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  • Quote from: Everett at Feb 09, 2011, 09:12 PM

    $command = escapeshellcmd($command);

    Do you have a test case where this patch fails?

    Yes, please have a look at this computed command:
    convert -density 150 -background "\#FFFFFF" -thumbnail 100x75 -quality 75 -interlace line  "/var/www/domain.dev/userfiles/test.jpg\[0\]" jpeg:"/tmp/pThumb8XOQIq" 2>&1

    It fails because of three escaped characters: \#, \[ and \] - these are escaped by escapeshellcmd(). As I mentioned in my previous post, escapeshellcmd() escapes too many characters, which are fully valid in many of the convert commands, computed by phpThumb.
    • Thanks... but the patch would still prevent a hack, and that was the priority. I meant, "do you have an example where this patch fails to prevent a hack?" The failure with this library is that it gave virtually no consideration to filtering the input commands, and without knowing what all the valid inputs are to the function, it’s extremely difficult to know how to filter the inputs other than the heavy-handed solution using escapeshellcmd(). If you’re more familiar with the valid inputs to this function, then it would be useful to provide a list of sample commands so that the data could be properly filtered... but that’s more the job of the library author, who seems to have gone completely AWOL, and it’s a shame that the project isn’t in a publicly available repository (at least, nowhere that I could find).

      If we wanted, we could create our own "fork" of this project on GitHub or similar, but I’m not sure it’s worth that kind of effort... there are other thumbnail libraries available, and I don’t think this one is necessarily the best.
      • Everett, I see your point.

        Anyways, I just wanted to make sure people are aware that patching their phpThumb libraries the way it’s proposed here would fix the vulnerability, but will also break the functionality in some of the scenarios.
        • Yeah, that’s definitely a valid point: applying this fix is sorta gets you out of the pan and into the fire... fixing one problem causes another. The thought did cross my mind that the fix presented might destroy some legitimate functionality -- good to know that yes, this is indeed the case. I remain mostly ignorant of the possible arguments that this library might pass to the command line, and without knowing those, it’s hard to offer a cleaner patch. Thanks for for "surgeon general’s warning" here -- people absolutely need to know what the effects of applying this patch are.
          • My site was hacked, I have found these next files modified, I say that because maybe you* have remaining code on them:

            assets/export/xmlrpcu.php <-- data file, not from modx, a hacked file, to be deleted
            manager/includes/document.parser.class.inc.php <--- modified in the last line with a: eval(base64_decode(".....
            manager/includes/protect.inc.php <--- Same thing

            Check if your php files includes "base64_decode" lines, they may be hacked files, im going to write a own script to run in cronjob for detect new files and files that include these codes, maybe also a checker for the database too
            • Those files shouldn’t be world-writable, so that means somebody has gained access to your FTP login, or else has gained root access to your server.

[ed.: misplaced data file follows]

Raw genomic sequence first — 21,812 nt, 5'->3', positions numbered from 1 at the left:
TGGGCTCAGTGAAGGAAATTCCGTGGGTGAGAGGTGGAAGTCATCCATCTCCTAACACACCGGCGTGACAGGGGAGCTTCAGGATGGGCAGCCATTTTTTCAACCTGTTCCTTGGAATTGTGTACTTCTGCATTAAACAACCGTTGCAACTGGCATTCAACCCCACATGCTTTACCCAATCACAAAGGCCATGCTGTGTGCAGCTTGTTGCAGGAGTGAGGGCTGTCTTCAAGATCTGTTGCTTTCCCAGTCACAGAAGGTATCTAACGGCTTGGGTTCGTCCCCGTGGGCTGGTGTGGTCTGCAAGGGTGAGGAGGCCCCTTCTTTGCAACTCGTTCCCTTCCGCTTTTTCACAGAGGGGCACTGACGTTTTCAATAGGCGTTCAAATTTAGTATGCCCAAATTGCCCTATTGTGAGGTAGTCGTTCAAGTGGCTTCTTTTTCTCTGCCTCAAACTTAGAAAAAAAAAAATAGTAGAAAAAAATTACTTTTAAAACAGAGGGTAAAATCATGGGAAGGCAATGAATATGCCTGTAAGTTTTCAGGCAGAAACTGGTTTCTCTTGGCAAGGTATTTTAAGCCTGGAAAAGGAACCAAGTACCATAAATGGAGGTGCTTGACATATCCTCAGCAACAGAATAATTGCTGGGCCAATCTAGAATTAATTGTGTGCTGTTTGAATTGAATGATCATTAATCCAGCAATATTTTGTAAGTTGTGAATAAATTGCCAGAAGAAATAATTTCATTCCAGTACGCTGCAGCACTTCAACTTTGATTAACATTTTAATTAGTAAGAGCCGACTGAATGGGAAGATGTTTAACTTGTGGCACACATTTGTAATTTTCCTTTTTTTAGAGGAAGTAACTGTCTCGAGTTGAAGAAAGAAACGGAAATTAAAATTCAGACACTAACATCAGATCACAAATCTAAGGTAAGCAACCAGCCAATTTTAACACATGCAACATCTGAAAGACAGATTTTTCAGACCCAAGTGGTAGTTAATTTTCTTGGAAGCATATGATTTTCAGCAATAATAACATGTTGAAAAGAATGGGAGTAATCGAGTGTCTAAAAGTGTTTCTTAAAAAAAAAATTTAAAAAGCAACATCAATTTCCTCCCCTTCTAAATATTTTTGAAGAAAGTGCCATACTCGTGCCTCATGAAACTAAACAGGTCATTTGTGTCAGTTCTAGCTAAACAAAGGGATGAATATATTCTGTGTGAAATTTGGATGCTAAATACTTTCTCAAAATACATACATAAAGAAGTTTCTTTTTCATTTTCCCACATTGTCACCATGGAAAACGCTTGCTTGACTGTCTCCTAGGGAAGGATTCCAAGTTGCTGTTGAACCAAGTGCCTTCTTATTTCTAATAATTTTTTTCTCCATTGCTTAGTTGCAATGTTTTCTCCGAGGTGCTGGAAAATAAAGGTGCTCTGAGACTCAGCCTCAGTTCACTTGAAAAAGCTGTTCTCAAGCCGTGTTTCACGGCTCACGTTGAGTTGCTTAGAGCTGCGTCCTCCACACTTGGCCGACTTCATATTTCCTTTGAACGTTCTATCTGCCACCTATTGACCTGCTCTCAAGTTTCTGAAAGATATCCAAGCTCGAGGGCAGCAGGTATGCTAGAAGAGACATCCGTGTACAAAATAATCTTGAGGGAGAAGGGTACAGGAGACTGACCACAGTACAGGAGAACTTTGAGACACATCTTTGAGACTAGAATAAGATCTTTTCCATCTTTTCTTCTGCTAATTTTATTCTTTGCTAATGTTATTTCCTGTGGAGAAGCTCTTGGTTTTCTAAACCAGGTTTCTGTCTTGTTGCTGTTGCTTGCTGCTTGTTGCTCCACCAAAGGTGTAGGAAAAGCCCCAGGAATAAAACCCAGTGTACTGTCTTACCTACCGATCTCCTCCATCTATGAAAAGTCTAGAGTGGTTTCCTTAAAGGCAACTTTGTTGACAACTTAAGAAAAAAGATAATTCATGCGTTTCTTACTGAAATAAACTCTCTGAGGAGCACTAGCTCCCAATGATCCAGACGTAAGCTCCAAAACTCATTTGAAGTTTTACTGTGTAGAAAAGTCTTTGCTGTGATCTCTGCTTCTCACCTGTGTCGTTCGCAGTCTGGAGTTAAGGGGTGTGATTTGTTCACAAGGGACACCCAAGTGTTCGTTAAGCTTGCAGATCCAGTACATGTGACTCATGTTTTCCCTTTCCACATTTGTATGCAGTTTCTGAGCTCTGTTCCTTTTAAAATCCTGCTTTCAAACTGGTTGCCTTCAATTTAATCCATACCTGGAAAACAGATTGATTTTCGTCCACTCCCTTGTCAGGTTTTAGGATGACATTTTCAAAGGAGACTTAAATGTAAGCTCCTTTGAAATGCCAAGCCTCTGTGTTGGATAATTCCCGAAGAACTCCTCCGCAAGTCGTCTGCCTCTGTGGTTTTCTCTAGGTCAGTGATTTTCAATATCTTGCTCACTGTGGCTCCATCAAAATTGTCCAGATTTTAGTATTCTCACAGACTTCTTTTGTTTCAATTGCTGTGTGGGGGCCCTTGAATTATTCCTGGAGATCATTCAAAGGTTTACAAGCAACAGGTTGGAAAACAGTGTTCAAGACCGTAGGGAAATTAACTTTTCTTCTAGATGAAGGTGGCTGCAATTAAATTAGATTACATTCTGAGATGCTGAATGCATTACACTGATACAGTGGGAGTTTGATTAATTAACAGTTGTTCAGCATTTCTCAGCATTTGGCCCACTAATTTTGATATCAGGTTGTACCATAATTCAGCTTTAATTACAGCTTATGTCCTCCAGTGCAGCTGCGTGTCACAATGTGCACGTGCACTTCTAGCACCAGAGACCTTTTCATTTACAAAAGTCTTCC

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              • They are not word-writable, only for my user, I dont think that anybody can have ssh access (i have also a warning about logins), It can’t be possible that was a security problem by any plugin or similar thing ?
                • Of course it’s possible that a plugin had a security problem. For example, the initial post here detailed a hack that allowed someone else to run arbitrary commands on your server. It’s as your user (or as PHP’s user), but in the end, it means that your files could be modified, added, etc. That’s why it’s so important that plugins be checked carefully for security holes.
                  • I had a client site hacked as well, I’m still trying to clean it up.
                    I took the rather extreme step of deleting all of the existing files from the server, uploading a new copy of the modx 1.0.5 and doing an advanced reinstall using the same database.

                    I’m still seeing 302 redirect attempts after I login with the manager, so there must be something leftover in the database. I’ve search via phpmyadmin but I don’t see anything, and I’m not really sure exactly what to search for.
                    • Replacing all files after a hack should be NORMAL practice, not an "extreme" step. You have to assume that *all* files are tainted. The same goes for the database. This is why it’s so important to have rolling backups -- if you have a backup of the site prior to the hack, restore to that. Otherwise, you can spend a lot of time weeding through the database stuff and even if you find some altered code, you can never be sure that you’ve found all of it.

                      If you have replaced ALL the files with freshly-downloaded MODx versions, did you also replace all the user-created files? If you want to go through the MODx database, I’d look carefully at the templates to see if they were including extra JS stuff and all all the Snippets and Plugins to see if they were executing any extra code. For all those MODx snippets, paste the original Snippet code back into your database copy to ensure that you have the expected code executing and not some malicious stuff.